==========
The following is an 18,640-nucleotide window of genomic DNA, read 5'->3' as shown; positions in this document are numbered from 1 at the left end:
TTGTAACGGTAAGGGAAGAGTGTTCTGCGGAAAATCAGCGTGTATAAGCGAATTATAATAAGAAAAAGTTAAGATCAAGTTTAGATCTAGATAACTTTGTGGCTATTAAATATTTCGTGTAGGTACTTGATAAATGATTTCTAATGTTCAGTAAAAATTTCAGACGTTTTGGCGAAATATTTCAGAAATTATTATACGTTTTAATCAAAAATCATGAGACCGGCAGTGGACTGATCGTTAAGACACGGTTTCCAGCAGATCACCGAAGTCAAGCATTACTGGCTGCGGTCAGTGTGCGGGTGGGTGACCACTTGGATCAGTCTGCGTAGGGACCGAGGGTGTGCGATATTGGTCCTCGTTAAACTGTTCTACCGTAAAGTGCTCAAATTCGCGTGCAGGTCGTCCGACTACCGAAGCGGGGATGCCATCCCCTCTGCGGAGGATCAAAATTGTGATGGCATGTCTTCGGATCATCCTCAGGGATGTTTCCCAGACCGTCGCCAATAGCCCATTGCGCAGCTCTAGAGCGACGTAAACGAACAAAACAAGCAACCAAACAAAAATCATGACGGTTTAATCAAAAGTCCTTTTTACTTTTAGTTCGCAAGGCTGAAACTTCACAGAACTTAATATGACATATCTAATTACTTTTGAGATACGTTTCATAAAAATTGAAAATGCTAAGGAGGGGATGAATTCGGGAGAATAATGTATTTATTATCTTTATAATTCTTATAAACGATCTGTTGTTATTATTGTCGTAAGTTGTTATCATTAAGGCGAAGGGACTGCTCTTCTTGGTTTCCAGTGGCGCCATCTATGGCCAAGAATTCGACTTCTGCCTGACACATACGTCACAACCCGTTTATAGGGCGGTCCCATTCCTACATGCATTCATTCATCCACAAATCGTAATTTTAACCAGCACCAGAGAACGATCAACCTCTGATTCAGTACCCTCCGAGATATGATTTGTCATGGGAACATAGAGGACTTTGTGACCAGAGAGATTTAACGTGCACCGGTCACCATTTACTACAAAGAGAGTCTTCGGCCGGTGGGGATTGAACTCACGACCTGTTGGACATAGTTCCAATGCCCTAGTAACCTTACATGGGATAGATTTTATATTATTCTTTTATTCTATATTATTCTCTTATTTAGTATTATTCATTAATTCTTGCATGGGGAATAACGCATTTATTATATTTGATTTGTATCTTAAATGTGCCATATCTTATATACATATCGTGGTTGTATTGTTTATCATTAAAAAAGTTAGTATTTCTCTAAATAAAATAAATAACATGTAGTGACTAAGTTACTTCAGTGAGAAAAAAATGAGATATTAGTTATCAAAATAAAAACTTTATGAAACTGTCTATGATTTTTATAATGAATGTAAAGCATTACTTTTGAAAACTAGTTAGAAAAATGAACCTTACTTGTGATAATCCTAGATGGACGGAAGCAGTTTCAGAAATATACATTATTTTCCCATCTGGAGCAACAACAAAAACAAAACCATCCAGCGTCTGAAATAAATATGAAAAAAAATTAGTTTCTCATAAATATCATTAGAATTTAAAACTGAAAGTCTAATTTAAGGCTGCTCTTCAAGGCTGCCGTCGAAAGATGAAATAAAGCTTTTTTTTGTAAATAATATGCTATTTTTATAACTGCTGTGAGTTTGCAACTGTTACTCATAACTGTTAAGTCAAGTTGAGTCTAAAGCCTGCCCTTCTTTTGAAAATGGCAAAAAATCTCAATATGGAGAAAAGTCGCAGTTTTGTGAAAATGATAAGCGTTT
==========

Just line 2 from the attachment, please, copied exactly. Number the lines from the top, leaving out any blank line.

TTGTAACGGTAAGGGAAGAGTGTTCTGCGGAAAATCAGCGTGTATAAGCGAATTATAATAAGAAAAAGTTAAGATCAAGTTTAGATCTAGATAACTTTGTGGCTATTAAATATTTCGTGTAGGTACTTGATAAATGATTTCTAATGTTCAGTAAAAATTTCAGACGTTTTGGCGAAATATTTCAGAAATTATTATACGTTTTAATCAAAAATCATGAGACCGGCAGTGGACTGATCGTTAAGACACGGTTTCCAGCAGATCACCGAAGTCAAGCATTACTGGCTGCGGTCAGTGTGCGGGTGGGTGACCACTTGGATCAGTCTGCGTAGGGACCGAGGGTGTGCGATATTGGTCCTCGTTAAACTGTTCTACCGTAAAGTGCTCAAATTCGCGTGCAGGTCGTCCGACTACCGAAGCGGGGATGCCATCCCCTCTGCGGAGGATCAAAATTGTGATGGCATGTCTTCGGATCATCCTCAGGGATGTTTCCCAGACCGTCGCCAATAGCCCATTGCGCAGCTCTAGAGCGACGTAAACGAACAAAACAAGCAACCAAACAAAAATCATGACGGTTTAATCAAAAGTCCTTTTTACTTTTAGTTCGCAAGGCTGAAACTTCACAGAACTTAATATGACATATCTAATTACTTTTGAGATACGTTTCATAAAAATTGAAAATGCTAAGGAGGGGATGAATTCGGGAGAATAATGTATTTATTATCTTTATAATTCTTATAAACGATCTGTTGTTATTATTGTCGTAAGTTGTTATCATTAAGGCGAAGGGACTGCTCTTCTTGGTTTCCAGTGGCGCCATCTATGGCCAAGAATTCGACTTCTGCCTGACACATACGTCACAACCCGTTTATAGGGCGGTCCCATTCCTACATGCATTCATTCATCCACAAATCGTAATTTTAACCAGCACCAGAGAACGATCAACCTCTGATTCAGTACCCTCCGAGATATGATTTGTCATGGGAACATAGAGGACTTTGTGACCAGAGAGATTTAACGTGCACCGGTCACCATTTACTACAAAGAGAGTCTTCGGCCGGTGGGGATTGAACTCACGACCTGTTGGACATAGTTCCAATGCCCTAGTAACCTTACATGGGATAGATTTTATATTATTCTTTTATTCTATATTATTCTCTTATTTAGTATTATTCATTAATTCTTGCATGGGGAATAACGCATTTATTATATTTGATTTGTATCTTAAATGTGCCATATCTTATATACATATCGTGGTTGTATTGTTTATCATTAAAAAAGTTAGTATTTCTCTAAATAAAATAAATAACATGTAGTGACTAAGTTACTTCAGTGAGAAAAAAATGAGATATTAGTTATCAAAATAAAAACTTTATGAAACTGTCTATGATTTTTATAATGAATGTAAAGCATTACTTTTGAAAACTAGTTAGAAAAATGAACCTTACTTGTGATAATCCTAGATGGACGGAAGCAGTTTCAGAAATATACATTATTTTCCCATCTGGAGCAACAACAAAAACAAAACCATCCAGCGTCTGAAATAAATATGAAAAAAAATTAGTTTCTCATAAATATCATTAGAATTTAAAACTGAAAGTCTAATTTAAGGCTGCTCTTCAAGGCTGCCGTCGAAAGATGAAATAAAGCTTTTTTTTGTAAATAATATGCTATTTTTATAACTGCTGTGAGTTTGCAACTGTTACTCATAACTGTTAAGTCAAGTTGAGTCTAAAGCCTGCCCTTCTTTTGAAAATGGCAAAAAATCTCAATATGGAGAAAAGTCGCAGTTTTGTGAAAATGATAAGCGTTT